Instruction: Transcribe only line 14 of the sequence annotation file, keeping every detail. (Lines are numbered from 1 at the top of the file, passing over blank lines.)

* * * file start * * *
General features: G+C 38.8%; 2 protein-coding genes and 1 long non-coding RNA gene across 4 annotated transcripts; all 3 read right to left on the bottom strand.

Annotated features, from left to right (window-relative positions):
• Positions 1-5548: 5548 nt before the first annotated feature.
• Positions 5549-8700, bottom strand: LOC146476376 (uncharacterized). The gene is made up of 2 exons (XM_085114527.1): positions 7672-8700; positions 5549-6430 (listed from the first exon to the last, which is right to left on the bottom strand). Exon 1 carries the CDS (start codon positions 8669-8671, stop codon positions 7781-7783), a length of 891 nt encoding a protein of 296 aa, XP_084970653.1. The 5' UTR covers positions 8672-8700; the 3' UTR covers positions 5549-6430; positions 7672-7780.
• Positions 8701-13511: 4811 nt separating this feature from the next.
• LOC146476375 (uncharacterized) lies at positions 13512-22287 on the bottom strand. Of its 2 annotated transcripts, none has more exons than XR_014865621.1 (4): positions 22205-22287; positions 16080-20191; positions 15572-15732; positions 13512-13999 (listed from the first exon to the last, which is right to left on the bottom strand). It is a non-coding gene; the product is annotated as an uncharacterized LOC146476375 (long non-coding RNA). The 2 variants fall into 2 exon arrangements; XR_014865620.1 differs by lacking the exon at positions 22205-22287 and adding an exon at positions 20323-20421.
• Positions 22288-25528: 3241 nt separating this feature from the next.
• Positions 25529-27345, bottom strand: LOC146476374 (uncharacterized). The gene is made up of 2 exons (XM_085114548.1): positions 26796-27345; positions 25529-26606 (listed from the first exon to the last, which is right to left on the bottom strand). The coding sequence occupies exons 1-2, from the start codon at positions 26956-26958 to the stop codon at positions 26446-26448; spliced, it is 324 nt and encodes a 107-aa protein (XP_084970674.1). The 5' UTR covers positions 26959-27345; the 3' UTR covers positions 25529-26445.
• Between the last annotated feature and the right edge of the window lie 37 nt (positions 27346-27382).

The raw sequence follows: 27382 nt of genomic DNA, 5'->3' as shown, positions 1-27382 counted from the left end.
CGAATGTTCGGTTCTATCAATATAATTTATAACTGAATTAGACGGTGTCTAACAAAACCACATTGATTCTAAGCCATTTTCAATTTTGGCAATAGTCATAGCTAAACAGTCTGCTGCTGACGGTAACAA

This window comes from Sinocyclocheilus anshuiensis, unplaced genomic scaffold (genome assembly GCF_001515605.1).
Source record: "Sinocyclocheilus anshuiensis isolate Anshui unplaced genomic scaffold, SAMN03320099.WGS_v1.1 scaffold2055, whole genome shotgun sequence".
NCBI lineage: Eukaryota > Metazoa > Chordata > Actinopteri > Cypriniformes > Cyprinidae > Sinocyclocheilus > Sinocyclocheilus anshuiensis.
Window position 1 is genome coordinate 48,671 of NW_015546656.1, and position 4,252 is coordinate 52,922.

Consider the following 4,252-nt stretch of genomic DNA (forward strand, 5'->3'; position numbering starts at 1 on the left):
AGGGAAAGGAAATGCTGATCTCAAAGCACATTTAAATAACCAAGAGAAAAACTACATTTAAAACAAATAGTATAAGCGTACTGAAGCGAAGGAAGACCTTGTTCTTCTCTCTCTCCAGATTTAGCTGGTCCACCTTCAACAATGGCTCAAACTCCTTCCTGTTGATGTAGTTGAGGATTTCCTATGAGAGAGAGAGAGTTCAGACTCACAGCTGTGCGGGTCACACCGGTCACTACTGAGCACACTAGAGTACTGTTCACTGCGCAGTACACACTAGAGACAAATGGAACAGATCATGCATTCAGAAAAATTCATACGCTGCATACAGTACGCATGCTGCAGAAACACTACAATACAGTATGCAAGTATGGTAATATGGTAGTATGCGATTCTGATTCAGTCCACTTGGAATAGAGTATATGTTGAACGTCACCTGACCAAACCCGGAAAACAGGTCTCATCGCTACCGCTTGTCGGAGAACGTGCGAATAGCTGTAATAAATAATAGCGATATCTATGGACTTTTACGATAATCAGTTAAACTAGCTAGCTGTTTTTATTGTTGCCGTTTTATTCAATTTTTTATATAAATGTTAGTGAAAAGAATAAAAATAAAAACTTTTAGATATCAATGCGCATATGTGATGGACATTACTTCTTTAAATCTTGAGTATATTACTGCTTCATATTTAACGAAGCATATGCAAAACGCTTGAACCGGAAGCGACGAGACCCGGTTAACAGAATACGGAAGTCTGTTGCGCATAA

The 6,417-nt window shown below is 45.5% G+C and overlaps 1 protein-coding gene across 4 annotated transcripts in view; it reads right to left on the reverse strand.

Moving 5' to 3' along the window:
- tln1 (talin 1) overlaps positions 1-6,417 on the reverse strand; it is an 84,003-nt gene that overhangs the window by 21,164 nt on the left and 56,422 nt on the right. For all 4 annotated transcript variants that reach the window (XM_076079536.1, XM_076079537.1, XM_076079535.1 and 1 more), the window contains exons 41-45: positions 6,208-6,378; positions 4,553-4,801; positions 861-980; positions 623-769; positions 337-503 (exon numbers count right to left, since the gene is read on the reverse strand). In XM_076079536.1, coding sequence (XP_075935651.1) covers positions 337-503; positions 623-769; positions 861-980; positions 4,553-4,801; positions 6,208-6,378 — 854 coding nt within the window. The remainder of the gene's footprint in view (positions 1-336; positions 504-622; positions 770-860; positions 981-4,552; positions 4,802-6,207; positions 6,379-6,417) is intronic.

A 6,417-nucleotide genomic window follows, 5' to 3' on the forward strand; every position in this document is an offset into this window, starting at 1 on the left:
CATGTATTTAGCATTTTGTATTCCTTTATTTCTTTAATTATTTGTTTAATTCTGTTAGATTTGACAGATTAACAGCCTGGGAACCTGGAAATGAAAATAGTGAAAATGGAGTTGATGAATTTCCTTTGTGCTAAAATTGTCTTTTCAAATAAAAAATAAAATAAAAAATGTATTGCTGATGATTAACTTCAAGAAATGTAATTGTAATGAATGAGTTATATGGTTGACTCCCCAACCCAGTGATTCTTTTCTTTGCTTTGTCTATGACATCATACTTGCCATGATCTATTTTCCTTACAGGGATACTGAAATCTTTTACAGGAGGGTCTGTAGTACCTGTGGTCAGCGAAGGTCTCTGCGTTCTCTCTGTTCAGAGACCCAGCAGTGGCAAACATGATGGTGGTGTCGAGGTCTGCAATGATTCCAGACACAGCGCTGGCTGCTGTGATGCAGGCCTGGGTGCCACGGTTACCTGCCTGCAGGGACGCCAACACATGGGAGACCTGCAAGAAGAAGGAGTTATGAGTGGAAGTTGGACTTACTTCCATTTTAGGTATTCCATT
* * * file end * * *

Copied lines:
NCBI lineage: Eukaryota > Metazoa > Chordata > Actinopteri > Cypriniformes > Cyprinidae > Sinocyclocheilus > Sinocyclocheilus anshuiensis.